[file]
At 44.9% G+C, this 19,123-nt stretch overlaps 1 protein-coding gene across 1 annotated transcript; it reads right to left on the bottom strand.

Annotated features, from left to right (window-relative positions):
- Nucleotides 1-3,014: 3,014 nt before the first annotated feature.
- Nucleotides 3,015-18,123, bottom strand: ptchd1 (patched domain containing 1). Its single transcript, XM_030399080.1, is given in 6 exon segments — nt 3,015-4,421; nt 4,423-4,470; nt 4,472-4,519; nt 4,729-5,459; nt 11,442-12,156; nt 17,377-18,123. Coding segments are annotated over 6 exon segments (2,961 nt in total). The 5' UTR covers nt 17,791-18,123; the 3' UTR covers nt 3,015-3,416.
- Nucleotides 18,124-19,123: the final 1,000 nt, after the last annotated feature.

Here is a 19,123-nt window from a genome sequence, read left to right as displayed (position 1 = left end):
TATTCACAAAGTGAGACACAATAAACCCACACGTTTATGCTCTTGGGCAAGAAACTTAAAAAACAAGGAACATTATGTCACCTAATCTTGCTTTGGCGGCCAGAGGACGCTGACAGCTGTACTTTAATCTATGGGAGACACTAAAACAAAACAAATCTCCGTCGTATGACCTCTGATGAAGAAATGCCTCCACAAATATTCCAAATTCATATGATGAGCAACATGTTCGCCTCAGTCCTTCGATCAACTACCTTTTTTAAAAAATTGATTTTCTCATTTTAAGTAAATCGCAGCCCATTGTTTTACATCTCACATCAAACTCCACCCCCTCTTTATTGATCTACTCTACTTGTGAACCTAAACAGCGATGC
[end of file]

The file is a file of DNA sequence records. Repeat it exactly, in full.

At 44.9% G+C, this 19,123-nt stretch overlaps 1 protein-coding gene across 1 annotated transcript; it reads right to left on the bottom strand.

Annotated features, from left to right (window-relative positions):
- Nucleotides 1-3,014: 3,014 nt before the first annotated feature.
- Nucleotides 3,015-18,123, bottom strand: ptchd1 (patched domain containing 1). Its single transcript, XM_030399080.1, is given in 6 exon segments — nt 3,015-4,421; nt 4,423-4,470; nt 4,472-4,519; nt 4,729-5,459; nt 11,442-12,156; nt 17,377-18,123. Coding segments are annotated over 6 exon segments (2,961 nt in total). The 5' UTR covers nt 17,791-18,123; the 3' UTR covers nt 3,015-3,416.
- Nucleotides 18,124-19,123: the final 1,000 nt, after the last annotated feature.

Here is a 19,123-nt window from a genome sequence, read left to right as displayed (position 1 = left end):
TATTCACAAAGTGAGACACAATAAACCCACACGTTTATGCTCTTGGGCAAGAAACTTAAAAAACAAGGAACATTATGTCACCTAATCTTGCTTTGGCGGCCAGAGGACGCTGACAGCTGTACTTTAATCTATGGGAGACACTAAAACAAAACAAATCTCCGTCGTATGACCTCTGATGAAGAAATGCCTCCACAAATATTCCAAATTCATATGATGAGCAACATGTTCGCCTCAGTCCTTCGATCAACTACCTTTTTTAAAAAATTGATTTTCTCATTTTAAGTAAATCGCAGCCCATTGTTTTACATCTCACATCAAACTCCACCCCCTCTTTATTGATCTACTCTACTTGTGAACCTAAACAGCGATGC